And Iran’s crackdown on ethnic minorities still continues. According to Human Rights Watch, 17 Kurdish dissidents remain on death row in Iran.

Evidence of ethnic concerns for Tehran goes beyond the preoccupation with Kurds, however. After the execution of a number of Afghan refugees in Iran last week, thousands in Afghanistan protested in Jalalabad, Herat, and Kabul. While Tehran officials put the number at six, protesters and rights groups say Iran has executed 45 Afghans in recent weeks on drug smuggling charges.

While the increased paranoia could be attributed to the anniversary of the June 2009 election, as were last week’s protests, this does not fully explain Iran’s recent clashes with Iraq and its “scenario” with Afghanistan. The more likely explanation is that the very overshadowing of the recent flood of news about Iran has emboldened it in its recent actions. Who will pay attention to such news when the nuclear issue and sanctions are front and center? The issue of human rights in Iran has continuously been subjugated to other issues assumed to be more important, and thus minority rights within Iran are almost completely ignored as well.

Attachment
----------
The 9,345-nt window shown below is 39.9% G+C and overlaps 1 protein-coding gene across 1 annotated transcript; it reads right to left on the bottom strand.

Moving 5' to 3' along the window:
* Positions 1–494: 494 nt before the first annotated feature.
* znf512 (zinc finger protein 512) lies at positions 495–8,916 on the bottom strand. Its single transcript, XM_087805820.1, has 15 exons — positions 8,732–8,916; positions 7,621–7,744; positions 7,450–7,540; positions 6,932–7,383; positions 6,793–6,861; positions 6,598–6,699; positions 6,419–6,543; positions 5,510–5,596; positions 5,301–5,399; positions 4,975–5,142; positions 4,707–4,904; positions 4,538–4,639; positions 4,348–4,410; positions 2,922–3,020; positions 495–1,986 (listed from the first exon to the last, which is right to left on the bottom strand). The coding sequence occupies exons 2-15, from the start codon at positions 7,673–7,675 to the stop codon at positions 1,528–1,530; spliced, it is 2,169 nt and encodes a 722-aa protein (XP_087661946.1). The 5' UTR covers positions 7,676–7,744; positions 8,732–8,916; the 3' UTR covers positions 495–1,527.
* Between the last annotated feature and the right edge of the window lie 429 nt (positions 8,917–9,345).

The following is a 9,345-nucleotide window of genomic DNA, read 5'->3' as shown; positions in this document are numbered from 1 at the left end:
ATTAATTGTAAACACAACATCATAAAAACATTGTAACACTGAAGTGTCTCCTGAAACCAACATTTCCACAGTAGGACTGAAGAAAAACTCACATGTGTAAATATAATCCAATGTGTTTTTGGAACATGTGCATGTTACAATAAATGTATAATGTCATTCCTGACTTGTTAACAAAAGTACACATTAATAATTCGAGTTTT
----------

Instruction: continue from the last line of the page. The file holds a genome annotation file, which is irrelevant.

The domestic situation in Iran has been overshadowed by recent talk of the deal brokered between Iran, Turkey and Brazil, imminent UN sanctions, and Congress’s push for unilateral sanctions.

While last week’s protests against the execution of five Iranians encompassed all Iranians, there was especially great participation by Iranian Kurds. (Recall that four of these five Iranians were Kurds.) This fact has been not emphasized for several different reasons. First of all, to emphasize the ethnic aspect of the execution would be a cue for the Iranian government to point out the separatist nature of the Green Movement, which has always been looked down upon in Iranian history. More importantly, however, it was noted that these executions were more of a warning against the upcoming anniversary of the June 2009 elections than as a crackdown on an ethnic minority. The parallel was made to the executions prior to the anniversary of the 1979 revolution in February, also meant to deter protests.